Tampa Bay Buccaneers: How 2012 Rookie Class Can Shake Up the NFC South

Alan Davis@@alandavis20Contributor IJune 9, 2012

Tampa Bay Buccaneers: How 2012 Rookie Class Can Shake Up the NFC South

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    For the first time in recent memory, the Tampa Bay Buccaneers made huge waves in the NFL offseason. Dwindling ticket sales and local TV blackouts put pressure on team ownership to field a team that would do more than just show up to Raymond James Stadium on Sundays.

    The additions of WR Vincent Jackson, OL Carl Nicks and CB Eric Wright through free agency were the first good faith efforts put forward by the Glazier family that this franchise was trying to right a ship that Raheem Morris had sailed drastically off-course.

    Enter the Bucs' 2012 draft class, which is led by rookie head coach Greg Schiano. There's little doubt throughout the league that the talent and leadership the veteran free agents bring to One Buc Place will help the newest Bucs make an impact when the team hosts the Carolina Panthers in Week 1 on Sept. 9.

    As the youth movement continues in Tampa Bay—the Bucs fielded the NFL's youngest team in 2011—the NFC South will be an amazing race to watch for Bucs fans if their rookies can transition fast enough from Saturdays to Sundays.

Head Coach Greg Schiano

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    Oddly enough, the most important Buccaneer rookie will not play one down all season.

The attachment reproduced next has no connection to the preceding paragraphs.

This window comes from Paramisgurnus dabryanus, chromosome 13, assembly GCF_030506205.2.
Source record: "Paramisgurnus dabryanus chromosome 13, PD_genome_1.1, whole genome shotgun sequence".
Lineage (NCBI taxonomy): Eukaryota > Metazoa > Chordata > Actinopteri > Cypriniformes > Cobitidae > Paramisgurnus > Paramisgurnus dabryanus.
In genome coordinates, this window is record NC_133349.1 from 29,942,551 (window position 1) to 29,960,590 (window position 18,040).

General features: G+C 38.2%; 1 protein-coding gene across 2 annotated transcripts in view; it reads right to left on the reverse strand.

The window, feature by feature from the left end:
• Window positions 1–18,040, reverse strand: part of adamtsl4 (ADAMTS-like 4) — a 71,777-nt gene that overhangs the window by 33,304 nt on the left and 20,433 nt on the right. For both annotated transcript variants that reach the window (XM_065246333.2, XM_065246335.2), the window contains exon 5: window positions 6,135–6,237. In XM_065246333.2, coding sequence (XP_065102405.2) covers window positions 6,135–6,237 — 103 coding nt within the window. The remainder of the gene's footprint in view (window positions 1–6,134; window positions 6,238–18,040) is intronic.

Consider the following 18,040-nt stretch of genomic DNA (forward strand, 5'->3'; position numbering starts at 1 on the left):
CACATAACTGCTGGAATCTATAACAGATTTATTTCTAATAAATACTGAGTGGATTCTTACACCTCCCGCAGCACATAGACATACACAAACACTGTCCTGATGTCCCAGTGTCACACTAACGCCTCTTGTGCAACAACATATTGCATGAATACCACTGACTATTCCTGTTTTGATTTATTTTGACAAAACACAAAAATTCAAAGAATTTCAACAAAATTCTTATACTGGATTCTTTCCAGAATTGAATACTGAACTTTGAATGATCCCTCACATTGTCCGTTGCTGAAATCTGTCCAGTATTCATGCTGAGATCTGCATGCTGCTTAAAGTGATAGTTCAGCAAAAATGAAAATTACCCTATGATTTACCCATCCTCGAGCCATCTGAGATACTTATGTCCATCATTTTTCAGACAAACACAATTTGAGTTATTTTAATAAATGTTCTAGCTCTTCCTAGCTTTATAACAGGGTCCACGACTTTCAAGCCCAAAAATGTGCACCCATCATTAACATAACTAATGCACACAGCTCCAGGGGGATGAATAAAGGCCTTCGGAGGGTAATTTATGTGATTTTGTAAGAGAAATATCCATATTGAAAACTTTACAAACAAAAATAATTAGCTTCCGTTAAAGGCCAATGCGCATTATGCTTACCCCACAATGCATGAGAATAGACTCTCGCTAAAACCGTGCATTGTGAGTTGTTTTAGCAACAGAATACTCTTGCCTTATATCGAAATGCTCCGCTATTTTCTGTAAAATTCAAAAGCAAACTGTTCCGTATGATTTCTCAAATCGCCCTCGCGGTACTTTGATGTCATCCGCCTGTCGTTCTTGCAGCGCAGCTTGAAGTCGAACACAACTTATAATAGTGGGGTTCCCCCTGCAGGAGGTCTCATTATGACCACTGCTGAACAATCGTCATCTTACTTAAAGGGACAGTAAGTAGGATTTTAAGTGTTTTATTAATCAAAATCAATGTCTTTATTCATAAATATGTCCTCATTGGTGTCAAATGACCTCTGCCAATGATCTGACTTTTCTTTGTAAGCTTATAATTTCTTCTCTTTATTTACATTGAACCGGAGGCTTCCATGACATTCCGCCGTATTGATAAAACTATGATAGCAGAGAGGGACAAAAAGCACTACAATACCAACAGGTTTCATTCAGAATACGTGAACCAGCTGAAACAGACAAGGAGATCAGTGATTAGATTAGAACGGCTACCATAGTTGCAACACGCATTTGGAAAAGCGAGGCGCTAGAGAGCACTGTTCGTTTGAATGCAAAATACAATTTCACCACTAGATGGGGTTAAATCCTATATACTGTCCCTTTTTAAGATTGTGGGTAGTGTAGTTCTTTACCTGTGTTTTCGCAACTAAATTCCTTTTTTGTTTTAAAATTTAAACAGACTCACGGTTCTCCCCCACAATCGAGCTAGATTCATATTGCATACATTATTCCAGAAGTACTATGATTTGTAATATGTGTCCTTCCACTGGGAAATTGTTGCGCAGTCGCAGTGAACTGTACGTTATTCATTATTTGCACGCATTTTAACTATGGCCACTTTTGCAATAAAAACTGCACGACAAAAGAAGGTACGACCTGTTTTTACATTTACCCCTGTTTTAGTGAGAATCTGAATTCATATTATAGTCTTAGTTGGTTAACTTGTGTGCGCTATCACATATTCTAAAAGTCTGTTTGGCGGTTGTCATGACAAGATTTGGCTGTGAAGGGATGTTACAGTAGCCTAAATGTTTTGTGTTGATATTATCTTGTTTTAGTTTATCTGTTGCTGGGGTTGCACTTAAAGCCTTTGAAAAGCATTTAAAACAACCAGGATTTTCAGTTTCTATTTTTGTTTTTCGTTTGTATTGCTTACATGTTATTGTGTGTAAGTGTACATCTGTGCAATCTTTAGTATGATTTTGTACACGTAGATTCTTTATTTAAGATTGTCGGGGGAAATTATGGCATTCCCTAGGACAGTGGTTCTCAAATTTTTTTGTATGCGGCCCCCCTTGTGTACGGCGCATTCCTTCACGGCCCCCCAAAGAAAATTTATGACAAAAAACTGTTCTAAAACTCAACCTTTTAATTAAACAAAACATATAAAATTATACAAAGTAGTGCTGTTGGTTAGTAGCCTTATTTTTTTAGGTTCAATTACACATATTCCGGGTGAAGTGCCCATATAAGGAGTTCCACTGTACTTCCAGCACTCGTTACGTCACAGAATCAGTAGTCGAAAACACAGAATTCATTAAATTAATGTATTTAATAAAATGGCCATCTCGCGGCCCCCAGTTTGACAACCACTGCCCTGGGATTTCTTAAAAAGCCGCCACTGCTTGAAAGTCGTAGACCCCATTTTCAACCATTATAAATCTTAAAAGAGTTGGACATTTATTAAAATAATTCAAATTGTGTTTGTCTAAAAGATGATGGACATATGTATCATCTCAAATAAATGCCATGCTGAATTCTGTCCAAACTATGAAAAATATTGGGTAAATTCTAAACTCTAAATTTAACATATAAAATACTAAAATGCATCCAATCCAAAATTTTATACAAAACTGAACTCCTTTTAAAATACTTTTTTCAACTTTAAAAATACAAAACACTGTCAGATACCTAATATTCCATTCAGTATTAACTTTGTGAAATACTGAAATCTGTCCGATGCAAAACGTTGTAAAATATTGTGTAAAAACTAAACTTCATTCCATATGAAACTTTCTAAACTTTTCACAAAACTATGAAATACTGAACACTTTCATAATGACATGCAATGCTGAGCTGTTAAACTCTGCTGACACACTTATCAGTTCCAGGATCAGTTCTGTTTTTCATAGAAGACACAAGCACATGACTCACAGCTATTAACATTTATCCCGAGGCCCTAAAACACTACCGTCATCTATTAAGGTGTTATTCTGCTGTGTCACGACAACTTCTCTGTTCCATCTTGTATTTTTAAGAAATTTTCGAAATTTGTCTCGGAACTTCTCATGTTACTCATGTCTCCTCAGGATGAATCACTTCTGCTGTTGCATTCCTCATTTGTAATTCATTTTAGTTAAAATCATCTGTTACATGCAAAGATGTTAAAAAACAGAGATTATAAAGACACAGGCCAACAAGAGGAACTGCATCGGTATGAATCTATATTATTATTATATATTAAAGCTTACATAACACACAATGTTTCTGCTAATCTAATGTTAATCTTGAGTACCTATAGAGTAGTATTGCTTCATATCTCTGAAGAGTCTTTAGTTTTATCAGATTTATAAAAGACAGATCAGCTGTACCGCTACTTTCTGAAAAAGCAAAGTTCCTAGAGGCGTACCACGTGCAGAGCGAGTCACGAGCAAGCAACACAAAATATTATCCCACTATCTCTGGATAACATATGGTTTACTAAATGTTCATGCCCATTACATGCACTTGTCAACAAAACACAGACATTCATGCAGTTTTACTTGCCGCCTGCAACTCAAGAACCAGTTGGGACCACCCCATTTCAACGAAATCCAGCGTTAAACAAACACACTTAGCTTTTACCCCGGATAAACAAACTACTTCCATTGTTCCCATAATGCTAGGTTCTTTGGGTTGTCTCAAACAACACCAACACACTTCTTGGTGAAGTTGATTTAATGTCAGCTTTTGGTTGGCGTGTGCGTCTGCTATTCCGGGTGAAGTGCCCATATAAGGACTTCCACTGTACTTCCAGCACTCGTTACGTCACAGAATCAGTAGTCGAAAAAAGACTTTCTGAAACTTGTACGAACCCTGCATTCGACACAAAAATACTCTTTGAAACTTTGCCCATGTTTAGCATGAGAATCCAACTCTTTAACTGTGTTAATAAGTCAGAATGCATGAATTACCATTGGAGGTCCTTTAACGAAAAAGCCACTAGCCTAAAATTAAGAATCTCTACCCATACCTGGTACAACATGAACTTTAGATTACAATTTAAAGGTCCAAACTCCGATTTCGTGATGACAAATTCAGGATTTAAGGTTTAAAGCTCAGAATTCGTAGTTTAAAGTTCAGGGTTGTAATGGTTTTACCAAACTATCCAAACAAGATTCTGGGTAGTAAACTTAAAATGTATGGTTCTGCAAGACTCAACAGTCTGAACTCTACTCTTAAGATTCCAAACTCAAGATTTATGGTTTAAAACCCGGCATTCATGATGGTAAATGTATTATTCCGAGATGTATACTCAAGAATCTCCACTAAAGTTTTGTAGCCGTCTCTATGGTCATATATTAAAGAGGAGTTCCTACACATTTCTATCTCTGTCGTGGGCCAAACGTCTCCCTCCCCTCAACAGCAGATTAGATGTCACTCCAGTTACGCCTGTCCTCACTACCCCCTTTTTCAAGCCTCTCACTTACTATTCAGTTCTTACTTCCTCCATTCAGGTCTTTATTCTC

Head coach Greg Schiano has brought new life into the locker room and the Tampa Bay community after the disastrous Raheem Morris experiment. The team still owns the league’s longest current losing streak at 10 games, but Schiano is bringing a new edge to Tampa Bay.

    Offensive coordinator Mike Sullivan told Sirius XM NFL Radio (h/t USA Today) it's an edge that involves a discipline on and off the field.

    "I think what a lot of folks can expect is just to see a team that's going to be very disciplined and that's going to be really focused on the type of preparation it takes to be at their best."

    Schiano and his staff have a lot to prove; the list of college coaches who have failed at the NFL level is far longer than those who have succeeded. He's also dealing with a fanbase that will have to see results before they fully buy into the Schiano era in Tampa.

Mark Barron, S

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    Rookie Safety Mark Barron will immediately help one of the NFL's worst defensive units.

    It's not too often that a team takes a safety with the seventh overall pick. Leave it to the Bucs to break from tradition, if NFL draft tradition actually exists.

    Barron brings leadership and a hard-hitting resume to a defense that ranked 21st against the pass and dead last against the run in 2011. He'll share a defensive backfield with veteran Ronde Barber, who made the switch from CB to S this offseason.